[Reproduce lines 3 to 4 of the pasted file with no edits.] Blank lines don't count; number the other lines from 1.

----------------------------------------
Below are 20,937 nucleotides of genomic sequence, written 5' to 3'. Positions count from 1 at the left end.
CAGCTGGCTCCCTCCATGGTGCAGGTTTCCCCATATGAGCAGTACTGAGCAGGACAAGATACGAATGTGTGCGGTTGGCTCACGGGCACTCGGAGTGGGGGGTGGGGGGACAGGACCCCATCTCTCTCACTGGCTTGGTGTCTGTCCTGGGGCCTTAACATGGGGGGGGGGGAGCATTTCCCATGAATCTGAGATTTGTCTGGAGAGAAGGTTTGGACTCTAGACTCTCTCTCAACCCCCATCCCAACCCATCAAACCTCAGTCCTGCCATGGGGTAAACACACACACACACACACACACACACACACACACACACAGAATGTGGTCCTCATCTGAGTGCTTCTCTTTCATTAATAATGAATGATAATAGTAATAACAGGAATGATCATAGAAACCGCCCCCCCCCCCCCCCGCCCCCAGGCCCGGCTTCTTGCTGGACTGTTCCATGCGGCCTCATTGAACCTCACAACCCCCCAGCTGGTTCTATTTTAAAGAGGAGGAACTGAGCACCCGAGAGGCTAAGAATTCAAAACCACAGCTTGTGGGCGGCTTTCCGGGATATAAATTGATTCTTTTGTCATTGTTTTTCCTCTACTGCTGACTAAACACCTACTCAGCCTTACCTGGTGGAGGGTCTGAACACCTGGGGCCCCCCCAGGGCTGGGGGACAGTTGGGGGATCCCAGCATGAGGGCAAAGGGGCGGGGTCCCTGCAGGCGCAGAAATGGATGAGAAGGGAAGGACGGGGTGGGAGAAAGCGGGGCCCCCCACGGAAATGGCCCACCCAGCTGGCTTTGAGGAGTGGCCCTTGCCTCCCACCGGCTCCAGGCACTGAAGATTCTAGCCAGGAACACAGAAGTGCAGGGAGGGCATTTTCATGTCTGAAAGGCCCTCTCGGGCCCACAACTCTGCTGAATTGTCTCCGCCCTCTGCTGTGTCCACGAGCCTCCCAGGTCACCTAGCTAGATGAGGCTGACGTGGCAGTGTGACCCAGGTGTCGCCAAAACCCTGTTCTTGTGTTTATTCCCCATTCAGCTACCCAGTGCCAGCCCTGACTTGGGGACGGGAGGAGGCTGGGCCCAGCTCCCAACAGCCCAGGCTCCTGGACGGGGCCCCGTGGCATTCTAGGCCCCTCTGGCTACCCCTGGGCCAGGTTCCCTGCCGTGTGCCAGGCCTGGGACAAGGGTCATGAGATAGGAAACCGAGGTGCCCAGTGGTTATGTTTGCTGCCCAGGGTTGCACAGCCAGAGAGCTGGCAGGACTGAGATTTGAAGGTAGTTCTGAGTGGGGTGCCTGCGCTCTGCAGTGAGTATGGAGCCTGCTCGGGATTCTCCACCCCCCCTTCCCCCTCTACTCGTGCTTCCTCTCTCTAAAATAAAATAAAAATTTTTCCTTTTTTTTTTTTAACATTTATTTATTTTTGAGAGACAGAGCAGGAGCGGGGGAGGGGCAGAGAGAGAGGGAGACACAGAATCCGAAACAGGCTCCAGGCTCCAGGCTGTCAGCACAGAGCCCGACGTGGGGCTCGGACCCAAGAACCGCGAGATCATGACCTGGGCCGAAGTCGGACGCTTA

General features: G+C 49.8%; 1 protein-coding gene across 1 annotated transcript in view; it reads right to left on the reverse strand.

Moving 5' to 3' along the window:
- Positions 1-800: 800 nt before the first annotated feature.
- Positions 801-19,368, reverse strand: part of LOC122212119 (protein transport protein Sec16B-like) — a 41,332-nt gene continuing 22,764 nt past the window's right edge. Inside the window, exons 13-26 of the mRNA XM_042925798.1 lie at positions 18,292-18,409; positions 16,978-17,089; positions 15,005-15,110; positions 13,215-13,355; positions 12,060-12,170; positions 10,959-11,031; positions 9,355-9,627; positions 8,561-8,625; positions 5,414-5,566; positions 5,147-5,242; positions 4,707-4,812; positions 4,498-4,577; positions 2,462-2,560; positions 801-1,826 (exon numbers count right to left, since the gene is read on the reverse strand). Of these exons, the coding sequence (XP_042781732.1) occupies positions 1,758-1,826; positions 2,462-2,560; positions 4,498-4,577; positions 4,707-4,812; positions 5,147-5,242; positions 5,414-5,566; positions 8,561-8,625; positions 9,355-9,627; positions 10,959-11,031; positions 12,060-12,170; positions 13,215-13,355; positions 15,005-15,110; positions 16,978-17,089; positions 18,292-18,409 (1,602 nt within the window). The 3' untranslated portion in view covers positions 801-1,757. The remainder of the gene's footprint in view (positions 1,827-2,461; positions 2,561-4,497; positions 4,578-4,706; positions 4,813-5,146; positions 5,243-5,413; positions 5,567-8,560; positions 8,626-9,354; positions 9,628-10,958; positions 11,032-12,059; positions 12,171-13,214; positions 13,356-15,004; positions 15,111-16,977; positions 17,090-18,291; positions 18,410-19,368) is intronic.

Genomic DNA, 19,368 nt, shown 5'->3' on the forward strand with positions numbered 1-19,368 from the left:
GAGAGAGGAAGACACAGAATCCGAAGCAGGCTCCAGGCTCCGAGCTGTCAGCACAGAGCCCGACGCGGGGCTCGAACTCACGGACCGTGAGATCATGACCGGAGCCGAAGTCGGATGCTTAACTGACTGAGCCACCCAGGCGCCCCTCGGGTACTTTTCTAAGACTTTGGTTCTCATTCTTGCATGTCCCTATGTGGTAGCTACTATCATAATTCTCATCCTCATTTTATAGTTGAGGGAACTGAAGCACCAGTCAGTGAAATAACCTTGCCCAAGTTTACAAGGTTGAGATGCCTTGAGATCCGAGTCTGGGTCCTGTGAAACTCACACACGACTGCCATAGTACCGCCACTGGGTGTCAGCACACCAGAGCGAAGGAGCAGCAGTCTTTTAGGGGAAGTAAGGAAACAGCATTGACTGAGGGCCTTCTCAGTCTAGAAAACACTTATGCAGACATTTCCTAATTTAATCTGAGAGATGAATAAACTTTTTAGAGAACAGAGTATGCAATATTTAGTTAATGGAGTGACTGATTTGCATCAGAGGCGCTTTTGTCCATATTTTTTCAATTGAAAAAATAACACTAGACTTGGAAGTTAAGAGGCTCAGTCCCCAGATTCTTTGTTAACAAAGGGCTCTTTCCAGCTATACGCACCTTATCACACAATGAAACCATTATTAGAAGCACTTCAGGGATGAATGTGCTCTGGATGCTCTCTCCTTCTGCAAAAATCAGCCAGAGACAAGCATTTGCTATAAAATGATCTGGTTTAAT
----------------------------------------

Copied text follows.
General features: G+C 49.8%; 1 protein-coding gene across 1 annotated transcript in view; it reads right to left on the reverse strand.

Moving 5' to 3' along the window: